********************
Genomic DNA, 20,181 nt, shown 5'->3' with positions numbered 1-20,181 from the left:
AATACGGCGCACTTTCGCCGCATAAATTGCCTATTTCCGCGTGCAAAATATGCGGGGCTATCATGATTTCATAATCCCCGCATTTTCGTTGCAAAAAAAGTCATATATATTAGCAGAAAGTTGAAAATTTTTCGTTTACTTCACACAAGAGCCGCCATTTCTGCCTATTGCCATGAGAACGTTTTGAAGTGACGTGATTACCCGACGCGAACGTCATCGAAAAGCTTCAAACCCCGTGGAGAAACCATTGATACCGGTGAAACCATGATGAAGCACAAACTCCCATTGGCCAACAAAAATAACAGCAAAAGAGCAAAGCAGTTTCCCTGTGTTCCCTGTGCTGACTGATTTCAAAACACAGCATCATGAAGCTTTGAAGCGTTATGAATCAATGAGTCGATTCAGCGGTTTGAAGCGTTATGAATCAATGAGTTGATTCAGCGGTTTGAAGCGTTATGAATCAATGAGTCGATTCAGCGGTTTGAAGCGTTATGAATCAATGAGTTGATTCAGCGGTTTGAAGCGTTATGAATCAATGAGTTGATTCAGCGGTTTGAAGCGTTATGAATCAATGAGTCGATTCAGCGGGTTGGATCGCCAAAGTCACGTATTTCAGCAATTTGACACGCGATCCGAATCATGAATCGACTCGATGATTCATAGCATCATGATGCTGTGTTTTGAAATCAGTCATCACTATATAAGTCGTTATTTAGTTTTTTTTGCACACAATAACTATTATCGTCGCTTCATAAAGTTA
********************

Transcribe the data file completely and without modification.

Genomic DNA, 20,181 nt, shown 5'->3' with positions numbered 1-20,181 from the left:
AATACGGCGCACTTTCGCCGCATAAATTGCCTATTTCCGCGTGCAAAATATGCGGGGCTATCATGATTTCATAATCCCCGCATTTTCGTTGCAAAAAAAGTCATATATATTAGCAGAAAGTTGAAAATTTTTCGTTTACTTCACACAAGAGCCGCCATTTCTGCCTATTGCCATGAGAACGTTTTGAAGTGACGTGATTACCCGACGCGAACGTCATCGAAAAGCTTCAAACCCCGTGGAGAAACCATTGATACCGGTGAAACCATGATGAAGCACAAACTCCCATTGGCCAACAAAAATAACAGCAAAAGAGCAAAGCAGTTTCCCTGTGTTCCCTGTGCTGACTGATTTCAAAACACAGCATCATGAAGCTTTGAAGCGTTATGAATCAATGAGTCGATTCAGCGGTTTGAAGCGTTATGAATCAATGAGTTGATTCAGCGGTTTGAAGCGTTATGAATCAATGAGTCGATTCAGCGGTTTGAAGCGTTATGAATCAATGAGTTGATTCAGCGGTTTGAAGCGTTATGAATCAATGAGTTGATTCAGCGGTTTGAAGCGTTATGAATCAATGAGTCGATTCAGCGGGTTGGATCGCCAAAGTCACGTATTTCAGCAATTTGACACGCGATCCGAATCATGAATCGACTCGATGATTCATAGCATCATGATGCTGTGTTTTGAAATCAGTCATCACTATATAAGTCGTTATTTAGTTTTTTTTGCACACAATAACTATTATCGTCGCTTCATAAAGTTA